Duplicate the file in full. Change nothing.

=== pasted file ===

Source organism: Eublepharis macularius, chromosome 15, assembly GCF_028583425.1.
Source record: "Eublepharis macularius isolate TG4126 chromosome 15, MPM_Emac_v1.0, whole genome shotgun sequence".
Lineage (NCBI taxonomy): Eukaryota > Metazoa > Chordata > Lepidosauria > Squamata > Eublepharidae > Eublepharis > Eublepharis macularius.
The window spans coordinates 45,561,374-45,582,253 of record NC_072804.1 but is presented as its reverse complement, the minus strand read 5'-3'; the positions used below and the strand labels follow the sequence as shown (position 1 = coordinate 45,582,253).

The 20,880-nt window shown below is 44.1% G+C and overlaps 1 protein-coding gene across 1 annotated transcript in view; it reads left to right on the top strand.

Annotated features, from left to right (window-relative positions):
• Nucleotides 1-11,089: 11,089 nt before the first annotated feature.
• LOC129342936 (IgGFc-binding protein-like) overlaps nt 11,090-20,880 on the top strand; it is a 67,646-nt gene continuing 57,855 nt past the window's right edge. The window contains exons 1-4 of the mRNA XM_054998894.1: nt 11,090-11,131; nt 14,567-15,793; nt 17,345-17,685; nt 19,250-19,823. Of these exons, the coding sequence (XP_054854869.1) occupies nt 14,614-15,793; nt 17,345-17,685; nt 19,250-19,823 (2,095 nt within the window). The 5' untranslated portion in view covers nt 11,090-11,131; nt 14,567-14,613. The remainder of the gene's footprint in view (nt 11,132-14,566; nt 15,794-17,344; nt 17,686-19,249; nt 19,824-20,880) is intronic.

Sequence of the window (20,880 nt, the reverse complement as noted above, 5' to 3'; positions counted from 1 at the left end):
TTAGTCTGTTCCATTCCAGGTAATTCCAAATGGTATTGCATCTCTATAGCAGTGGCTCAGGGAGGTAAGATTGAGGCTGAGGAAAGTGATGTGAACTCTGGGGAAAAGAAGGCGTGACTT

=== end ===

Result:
Source organism: Eublepharis macularius, chromosome 15, assembly GCF_028583425.1.
Source record: "Eublepharis macularius isolate TG4126 chromosome 15, MPM_Emac_v1.0, whole genome shotgun sequence".
Lineage (NCBI taxonomy): Eukaryota > Metazoa > Chordata > Lepidosauria > Squamata > Eublepharidae > Eublepharis > Eublepharis macularius.
The window spans coordinates 45,561,374-45,582,253 of record NC_072804.1 but is presented as its reverse complement, the minus strand read 5'-3'; the positions used below and the strand labels follow the sequence as shown (position 1 = coordinate 45,582,253).

The 20,880-nt window shown below is 44.1% G+C and overlaps 1 protein-coding gene across 1 annotated transcript in view; it reads left to right on the top strand.

Annotated features, from left to right (window-relative positions):
• Nucleotides 1-11,089: 11,089 nt before the first annotated feature.
• LOC129342936 (IgGFc-binding protein-like) overlaps nt 11,090-20,880 on the top strand; it is a 67,646-nt gene continuing 57,855 nt past the window's right edge. The window contains exons 1-4 of the mRNA XM_054998894.1: nt 11,090-11,131; nt 14,567-15,793; nt 17,345-17,685; nt 19,250-19,823. Of these exons, the coding sequence (XP_054854869.1) occupies nt 14,614-15,793; nt 17,345-17,685; nt 19,250-19,823 (2,095 nt within the window). The 5' untranslated portion in view covers nt 11,090-11,131; nt 14,567-14,613. The remainder of the gene's footprint in view (nt 11,132-14,566; nt 15,794-17,344; nt 17,686-19,249; nt 19,824-20,880) is intronic.

Sequence of the window (20,880 nt, the reverse complement as noted above, 5' to 3'; positions counted from 1 at the left end):
TTAGTCTGTTCCATTCCAGGTAATTCCAAATGGTATTGCATCTCTATAGCAGTGGCTCAGGGAGGTAAGATTGAGGCTGAGGAAAGTGATGTGAACTCTGGGGAAAAGAAGGCGTGACTT